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Veteran urges treating flag right

Much flag waving occurs during the Fourth of July period, but a local veteran believes Old Glory deserves better when ones that are dirty or worn are displayed.

“I travel quite a lot in the greater Mount Airy area and I have seen many issues with flying the flag properly,” explained Ray Floyd of Jenkinstown Road, Dobson.

“Many people have no idea,” Floyd added regarding flag etiquette as spelled out in Public Law 94-344, the U.S. Flag Code.

As a former military member who served in the U.S. Army during the early 1970s, Floyd is passionate about the treatment of the banner symbolizing America which he believes to be the most attractive flag of any nation on Earth.

This is an ongoing concern for Floyd, especially during patriotic holidays, including the veteran noting before Memorial Day 2021 that “from private owners to county buildings the lack of respect shown to the U.S. flag is very embarrassing to the people of this country.”

That passion has been rekindled with the celebration of Independence Day, coinciding with Floyd releasing guidelines for citizens to show respect for the stars and stripes.

This includes a section in the U.S. Flag Code dictating that a flag should be destroyed “when it is in such condition that it is no longer a fitting emblem of display.”

That can mean becoming tattered, torn, overly worn or sun-bleached.

Floyd says designated disposal sites are located in Mount Airy and White Plains.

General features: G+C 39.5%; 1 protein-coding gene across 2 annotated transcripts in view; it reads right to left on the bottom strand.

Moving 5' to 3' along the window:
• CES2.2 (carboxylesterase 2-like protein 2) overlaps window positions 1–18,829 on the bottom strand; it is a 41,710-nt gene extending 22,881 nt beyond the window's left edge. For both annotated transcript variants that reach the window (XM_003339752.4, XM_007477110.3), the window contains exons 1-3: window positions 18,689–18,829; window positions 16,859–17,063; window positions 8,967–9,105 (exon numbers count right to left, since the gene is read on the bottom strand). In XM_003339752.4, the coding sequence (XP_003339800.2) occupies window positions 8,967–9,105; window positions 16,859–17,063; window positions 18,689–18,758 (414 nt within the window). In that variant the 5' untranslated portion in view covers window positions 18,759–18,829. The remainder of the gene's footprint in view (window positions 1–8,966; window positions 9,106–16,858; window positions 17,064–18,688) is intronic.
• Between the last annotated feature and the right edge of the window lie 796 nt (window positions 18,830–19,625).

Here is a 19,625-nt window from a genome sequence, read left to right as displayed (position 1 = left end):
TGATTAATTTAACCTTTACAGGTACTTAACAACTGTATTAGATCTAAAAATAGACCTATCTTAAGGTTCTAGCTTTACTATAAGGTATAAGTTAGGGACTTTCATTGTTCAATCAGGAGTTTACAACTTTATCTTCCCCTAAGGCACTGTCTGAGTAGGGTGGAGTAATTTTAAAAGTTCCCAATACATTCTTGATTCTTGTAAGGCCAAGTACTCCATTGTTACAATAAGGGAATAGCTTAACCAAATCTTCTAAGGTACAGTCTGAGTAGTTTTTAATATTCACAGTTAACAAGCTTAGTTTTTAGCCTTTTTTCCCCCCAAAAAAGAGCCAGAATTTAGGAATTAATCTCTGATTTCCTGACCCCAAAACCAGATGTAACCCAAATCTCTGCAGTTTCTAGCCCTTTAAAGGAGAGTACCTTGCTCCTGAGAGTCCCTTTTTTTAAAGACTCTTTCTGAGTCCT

Flying right

A flag that is worn, torn, faded or in some form of disrepair should never be displayed, under the guidelines.

One should always make sure a flag is serviceable before flying, and when unserviceable given due respect by disposing of it properly and acquiring a new flag.

A flag shouldn’t be subject to weather damage — not displayed during rain, snow and wind storms unless an all-weather flag is involved.

Citizens are encouraged to fly it often, but especially on national and state holidays and special occasions. A flag should be positioned on or near the main building of public institutions, schools when classes are in session and polling places on election days.

Guildelines further call for the flag to be hoisted briskly and lowered ceremoniously.

Flag burning

The suggested honorable way to destroy an unserviceable flag is by burning through a procedure that pays respect to it, according to the information provided by the local veteran.

If fire is not an option, a flag can be buried or shredded.

Recommendations call for using scissors to carefully and methodically separate the 13 stripes while leaving the blue star-spangled section intact.

Then the pieces should be placed in a wooden box and buried, accompanied by a short “funeral” ceremony in which the Pledge of Allegiance or other respectful words are recited.

The prescribed procedure for burning a flag includes:

• Folding it in a customary triangle manner;

• Preparing a fire large enough to burn the flag completely;

• Placing the flag in the fire;

• While it burns, witnesses should recite the Pledge or salute.

• The ceremony should be ended with a moment of silence before burying the flag’s ashes.

Disposal sites

Floyd also listed two locations in the greater Mount Airy area that accept unserviceable flags as sanctioned by the American Legion and Veterans of Foreign Wars.

Veterans Memorial Park on West Lebanon Street in Mount Airy has a flag-burning pit with instructions which is open to the public.

That flag-retirement facility was developed in 2021 by Boy Scout Noah Reece for his Eagle project.

Boy Scout Troop 553 at White Plains also will accept unserviceable flags for proper disposal.



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